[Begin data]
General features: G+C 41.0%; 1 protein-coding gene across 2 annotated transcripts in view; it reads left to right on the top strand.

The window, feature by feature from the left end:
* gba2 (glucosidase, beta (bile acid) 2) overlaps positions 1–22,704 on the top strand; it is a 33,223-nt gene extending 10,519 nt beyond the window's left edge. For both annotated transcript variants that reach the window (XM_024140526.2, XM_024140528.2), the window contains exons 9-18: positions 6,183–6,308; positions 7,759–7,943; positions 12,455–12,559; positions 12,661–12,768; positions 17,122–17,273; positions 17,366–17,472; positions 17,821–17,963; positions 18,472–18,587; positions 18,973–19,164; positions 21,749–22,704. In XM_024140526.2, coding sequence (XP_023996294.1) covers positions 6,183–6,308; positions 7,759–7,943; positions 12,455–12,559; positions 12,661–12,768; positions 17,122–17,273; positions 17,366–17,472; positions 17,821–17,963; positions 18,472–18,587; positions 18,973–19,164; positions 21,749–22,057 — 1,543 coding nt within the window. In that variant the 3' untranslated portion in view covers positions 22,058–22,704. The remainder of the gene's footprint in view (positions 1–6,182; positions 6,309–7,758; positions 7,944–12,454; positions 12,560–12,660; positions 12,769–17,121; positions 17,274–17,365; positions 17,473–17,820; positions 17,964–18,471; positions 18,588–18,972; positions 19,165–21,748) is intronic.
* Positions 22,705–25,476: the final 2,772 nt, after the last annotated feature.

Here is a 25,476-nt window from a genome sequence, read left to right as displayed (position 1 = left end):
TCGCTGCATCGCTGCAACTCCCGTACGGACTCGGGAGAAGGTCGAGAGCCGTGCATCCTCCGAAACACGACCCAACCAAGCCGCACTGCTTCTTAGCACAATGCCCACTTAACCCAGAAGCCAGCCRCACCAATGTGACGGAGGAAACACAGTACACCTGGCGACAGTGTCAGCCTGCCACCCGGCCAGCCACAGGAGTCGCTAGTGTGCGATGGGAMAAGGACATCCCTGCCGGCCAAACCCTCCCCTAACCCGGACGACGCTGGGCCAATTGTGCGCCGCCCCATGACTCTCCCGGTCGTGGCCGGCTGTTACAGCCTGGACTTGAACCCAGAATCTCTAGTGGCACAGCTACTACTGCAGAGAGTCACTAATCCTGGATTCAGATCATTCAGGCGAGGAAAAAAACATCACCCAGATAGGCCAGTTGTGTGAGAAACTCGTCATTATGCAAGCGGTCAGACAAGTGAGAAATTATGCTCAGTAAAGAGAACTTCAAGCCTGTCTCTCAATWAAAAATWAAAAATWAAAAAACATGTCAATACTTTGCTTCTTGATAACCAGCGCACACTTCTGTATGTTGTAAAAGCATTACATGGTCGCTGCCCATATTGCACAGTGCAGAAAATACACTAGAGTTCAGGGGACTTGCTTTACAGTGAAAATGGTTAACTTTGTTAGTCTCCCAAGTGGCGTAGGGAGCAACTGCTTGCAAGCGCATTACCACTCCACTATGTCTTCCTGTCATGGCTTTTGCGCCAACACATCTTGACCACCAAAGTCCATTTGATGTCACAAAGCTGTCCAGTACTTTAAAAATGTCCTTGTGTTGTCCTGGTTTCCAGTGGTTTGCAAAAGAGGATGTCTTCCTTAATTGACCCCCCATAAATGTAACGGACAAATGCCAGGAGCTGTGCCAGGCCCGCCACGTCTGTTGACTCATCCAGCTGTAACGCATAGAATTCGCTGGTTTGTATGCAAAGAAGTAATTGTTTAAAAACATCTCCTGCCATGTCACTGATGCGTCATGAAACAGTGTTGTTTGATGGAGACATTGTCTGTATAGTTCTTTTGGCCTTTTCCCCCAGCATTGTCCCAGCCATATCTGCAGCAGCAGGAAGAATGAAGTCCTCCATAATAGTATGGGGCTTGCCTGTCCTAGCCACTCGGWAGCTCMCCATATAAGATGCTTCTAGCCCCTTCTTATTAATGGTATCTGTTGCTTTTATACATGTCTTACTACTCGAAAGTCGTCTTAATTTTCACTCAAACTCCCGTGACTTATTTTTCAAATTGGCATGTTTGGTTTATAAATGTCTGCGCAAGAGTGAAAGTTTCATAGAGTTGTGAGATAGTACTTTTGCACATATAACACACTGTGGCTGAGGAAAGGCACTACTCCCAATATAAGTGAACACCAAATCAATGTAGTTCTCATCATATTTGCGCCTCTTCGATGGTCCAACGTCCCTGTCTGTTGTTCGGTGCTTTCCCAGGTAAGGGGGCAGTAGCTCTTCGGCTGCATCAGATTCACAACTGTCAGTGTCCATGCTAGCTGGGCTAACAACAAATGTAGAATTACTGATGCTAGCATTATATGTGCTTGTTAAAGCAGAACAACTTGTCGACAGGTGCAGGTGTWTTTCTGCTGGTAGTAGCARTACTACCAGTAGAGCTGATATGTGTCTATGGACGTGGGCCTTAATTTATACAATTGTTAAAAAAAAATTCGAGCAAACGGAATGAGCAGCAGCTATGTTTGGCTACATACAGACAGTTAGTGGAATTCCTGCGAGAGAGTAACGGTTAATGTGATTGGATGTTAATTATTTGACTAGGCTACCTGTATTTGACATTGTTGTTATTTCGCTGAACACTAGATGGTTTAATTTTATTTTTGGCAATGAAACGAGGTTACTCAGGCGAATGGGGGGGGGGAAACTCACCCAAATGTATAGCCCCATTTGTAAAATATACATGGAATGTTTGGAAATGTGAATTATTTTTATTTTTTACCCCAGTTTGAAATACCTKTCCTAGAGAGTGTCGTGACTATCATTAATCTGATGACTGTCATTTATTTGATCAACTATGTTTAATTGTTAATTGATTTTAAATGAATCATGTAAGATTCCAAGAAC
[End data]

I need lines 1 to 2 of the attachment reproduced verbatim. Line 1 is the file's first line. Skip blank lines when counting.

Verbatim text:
General features: G+C 41.0%; 1 protein-coding gene across 2 annotated transcripts in view; it reads left to right on the top strand.

The window, feature by feature from the left end: